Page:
The Hubble Telescope Spotted a Galaxy Far, Far Away — the Farthest, to Be Specific
Though NASA's news from March makes us feel slightly uncomfortable — and really, really small — we have to admit, this is pretty incredible: the Hubble Space Telescope broke the previous cosmic distance record by spotting the farthest detectable galaxy to date.
The newly discovered galaxy is named GN-z11 and can be seen in the telescope's latest snap . . . but there's a catch. Since light takes an unbelievable amount of time to travel through the universe, the image we're seeing is not of GN-z11 in its present state, but rather how it looked 13.4 billion years ago.
"We've taken a major step back in time, beyond what we'd ever expected to be able to do with Hubble," said Pascal Oesch, the finding's principal investigator, in a press release. "We see GN-z11 at a time when the universe was only three percent of its current age." The team of researchers from Yale University, the Space Telescope Science Institute, and the University of California found GN-z11 by using the Hubble Space Telescope's "wide field camera 3." The camera was able to find the exact position by looking at the light given off by the galaxy.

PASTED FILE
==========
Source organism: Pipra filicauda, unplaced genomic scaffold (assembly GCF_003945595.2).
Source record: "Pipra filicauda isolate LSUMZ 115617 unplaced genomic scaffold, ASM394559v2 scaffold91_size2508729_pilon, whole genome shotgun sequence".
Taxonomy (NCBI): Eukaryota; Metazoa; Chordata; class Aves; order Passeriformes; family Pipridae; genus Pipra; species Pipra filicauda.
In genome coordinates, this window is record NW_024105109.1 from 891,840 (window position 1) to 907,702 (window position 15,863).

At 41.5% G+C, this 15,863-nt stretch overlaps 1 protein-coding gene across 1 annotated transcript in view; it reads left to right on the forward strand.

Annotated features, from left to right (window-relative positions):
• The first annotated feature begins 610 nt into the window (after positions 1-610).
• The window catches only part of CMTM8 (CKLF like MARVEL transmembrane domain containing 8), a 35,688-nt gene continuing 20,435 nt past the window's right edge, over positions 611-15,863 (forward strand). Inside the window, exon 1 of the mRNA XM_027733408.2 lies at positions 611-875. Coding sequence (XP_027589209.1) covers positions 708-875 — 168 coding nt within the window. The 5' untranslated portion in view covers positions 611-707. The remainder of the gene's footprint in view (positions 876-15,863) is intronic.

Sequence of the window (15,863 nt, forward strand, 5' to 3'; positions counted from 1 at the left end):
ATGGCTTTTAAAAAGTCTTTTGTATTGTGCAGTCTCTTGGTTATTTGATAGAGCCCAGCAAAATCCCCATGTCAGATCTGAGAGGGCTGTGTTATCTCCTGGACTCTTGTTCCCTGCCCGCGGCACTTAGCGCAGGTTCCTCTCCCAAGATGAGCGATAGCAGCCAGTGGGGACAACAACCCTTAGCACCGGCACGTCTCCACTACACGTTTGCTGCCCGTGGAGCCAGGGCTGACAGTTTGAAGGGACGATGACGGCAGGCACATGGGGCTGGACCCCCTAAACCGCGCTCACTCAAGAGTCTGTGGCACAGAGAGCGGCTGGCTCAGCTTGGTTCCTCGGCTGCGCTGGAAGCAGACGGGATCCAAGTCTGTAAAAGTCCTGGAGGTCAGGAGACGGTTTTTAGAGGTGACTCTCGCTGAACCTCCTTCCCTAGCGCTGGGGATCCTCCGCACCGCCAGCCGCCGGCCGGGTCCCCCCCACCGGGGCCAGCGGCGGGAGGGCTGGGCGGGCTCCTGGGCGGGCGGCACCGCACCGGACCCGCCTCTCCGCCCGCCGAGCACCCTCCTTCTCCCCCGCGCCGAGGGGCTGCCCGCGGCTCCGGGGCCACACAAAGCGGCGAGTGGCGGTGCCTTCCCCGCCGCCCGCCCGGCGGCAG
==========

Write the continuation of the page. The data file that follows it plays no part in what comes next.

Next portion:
Keep reading for some pretty intense images of GN-z11 and prepare for an existential crisis of epic proportions.